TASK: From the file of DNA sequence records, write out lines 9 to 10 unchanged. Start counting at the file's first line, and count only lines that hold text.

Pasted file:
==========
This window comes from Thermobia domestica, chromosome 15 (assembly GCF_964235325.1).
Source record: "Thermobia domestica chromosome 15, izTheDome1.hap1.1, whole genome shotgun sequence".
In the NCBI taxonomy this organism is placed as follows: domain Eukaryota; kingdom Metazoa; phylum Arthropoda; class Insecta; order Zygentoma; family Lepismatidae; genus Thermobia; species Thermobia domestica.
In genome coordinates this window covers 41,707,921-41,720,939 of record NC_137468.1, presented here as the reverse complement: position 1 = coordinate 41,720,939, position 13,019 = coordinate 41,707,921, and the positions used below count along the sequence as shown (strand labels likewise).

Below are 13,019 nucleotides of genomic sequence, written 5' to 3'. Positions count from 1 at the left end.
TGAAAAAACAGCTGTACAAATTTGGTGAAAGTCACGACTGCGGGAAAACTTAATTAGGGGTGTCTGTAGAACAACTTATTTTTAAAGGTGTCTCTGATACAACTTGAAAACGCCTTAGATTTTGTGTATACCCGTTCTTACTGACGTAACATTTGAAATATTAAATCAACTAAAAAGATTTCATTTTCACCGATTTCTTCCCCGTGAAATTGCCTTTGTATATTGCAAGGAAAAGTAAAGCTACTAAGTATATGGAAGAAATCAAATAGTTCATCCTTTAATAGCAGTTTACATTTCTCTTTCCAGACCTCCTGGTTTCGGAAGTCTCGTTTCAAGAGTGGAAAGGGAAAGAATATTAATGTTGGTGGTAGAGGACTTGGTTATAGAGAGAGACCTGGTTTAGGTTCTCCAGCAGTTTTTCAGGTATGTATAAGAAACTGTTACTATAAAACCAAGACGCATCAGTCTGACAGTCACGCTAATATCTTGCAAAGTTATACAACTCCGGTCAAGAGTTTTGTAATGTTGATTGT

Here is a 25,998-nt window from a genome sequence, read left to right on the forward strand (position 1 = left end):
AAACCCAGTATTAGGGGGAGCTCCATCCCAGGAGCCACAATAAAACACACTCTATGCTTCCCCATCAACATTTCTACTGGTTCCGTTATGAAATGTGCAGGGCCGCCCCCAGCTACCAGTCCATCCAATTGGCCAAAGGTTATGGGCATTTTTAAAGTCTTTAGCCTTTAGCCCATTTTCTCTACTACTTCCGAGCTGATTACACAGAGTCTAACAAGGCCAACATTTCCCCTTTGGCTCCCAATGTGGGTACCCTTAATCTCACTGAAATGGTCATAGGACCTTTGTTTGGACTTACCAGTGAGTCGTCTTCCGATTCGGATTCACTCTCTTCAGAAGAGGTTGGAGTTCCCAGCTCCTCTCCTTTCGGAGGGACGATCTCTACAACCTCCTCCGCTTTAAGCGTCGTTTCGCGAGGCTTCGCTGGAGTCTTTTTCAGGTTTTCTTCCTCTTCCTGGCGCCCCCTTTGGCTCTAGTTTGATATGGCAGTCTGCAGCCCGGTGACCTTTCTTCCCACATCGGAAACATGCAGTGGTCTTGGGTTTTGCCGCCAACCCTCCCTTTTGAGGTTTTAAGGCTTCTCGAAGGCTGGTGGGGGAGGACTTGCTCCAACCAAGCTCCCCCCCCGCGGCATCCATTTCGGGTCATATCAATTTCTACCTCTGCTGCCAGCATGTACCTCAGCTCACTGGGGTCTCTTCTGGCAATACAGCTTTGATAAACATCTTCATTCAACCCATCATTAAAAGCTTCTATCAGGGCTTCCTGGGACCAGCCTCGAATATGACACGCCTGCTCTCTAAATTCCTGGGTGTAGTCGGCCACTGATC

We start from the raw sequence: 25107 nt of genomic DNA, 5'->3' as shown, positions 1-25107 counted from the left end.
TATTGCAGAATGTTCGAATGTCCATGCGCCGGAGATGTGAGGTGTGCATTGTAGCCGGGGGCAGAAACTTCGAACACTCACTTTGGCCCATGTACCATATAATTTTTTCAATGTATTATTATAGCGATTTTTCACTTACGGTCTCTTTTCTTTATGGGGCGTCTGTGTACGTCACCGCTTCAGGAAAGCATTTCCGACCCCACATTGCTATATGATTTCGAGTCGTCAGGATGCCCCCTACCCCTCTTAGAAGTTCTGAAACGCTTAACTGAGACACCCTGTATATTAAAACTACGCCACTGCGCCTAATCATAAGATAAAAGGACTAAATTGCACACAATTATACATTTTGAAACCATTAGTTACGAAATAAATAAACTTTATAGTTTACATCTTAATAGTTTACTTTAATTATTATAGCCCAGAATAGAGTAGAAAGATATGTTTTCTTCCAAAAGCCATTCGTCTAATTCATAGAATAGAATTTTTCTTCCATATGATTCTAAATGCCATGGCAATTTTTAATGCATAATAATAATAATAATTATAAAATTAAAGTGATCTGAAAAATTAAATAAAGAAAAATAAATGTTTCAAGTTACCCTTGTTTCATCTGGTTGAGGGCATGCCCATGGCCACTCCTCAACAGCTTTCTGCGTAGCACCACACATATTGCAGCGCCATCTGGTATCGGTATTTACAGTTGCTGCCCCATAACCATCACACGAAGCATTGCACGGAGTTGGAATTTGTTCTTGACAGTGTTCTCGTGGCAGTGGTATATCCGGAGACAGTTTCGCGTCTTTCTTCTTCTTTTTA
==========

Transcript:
We start from the raw sequence: 25107 nt of genomic DNA, 5'->3' as shown, positions 1-25107 counted from the left end.
TATTGCAGAATGTTCGAATGTCCATGCGCCGGAGATGTGAGGTGTGCATTGTAGCCGGGGGCAGAAACTTCGAACACTCACTTTGGCCCATGTACCATATAATTTTTTCAATGTATTATTATAGCGATTTTTCACTTACGGTCTCTTTTCTTTATGGGGCGTCTGTGTACGTCACCGCTTCAGGAAAGCATTTCCGACCCCACATTGCTATATGATTTCGAGTCGTCAGGATGCCCCCTACCCCTCTTAGAAGTTCTGAAACGCTTAACTGAGACACCCTGTATATTAAAACTACGCCACTGCGCCTAATCATAAGATAAAAGGACTAAATTGCACACAATTATACATTTTGAAACCATTAGTTACGAAATAAATAAACTTTATAGTTTACATCTTAATAGTTTACTTTAATTATTATAGCCCAGAATAGAGTAGAAAGATATGTTTTCTTCCAAAAGCCATTCGTCTAATTCATAGAATAGAATTTTTCTTCCATATGATTCTAAATGCCATGGCAATTTTTAATGCATAATAATAATAATAATTATAAAATTAAAGTGATCTGAAAAATTAAATAAAGAAAAATAAATGTTTCAAGTTACCCTTGTTTCATCTGGTTGAGGGCATGCCCATGGCCACTCCTCAACAGCTTTCTGCGTAGCACCACACATATTGCAGCGCCATCTGGTATCGGTATTTACAGTTGCTGCCCCATAACCATCACACGAAGCATTGCACGGAGTTGGAATTTGTTCTTGACAGTGTTCTCGTGGCAGTGGTATATCCGGAGACAGTTTCGCGTCTTTCTTCTTCTTTTTA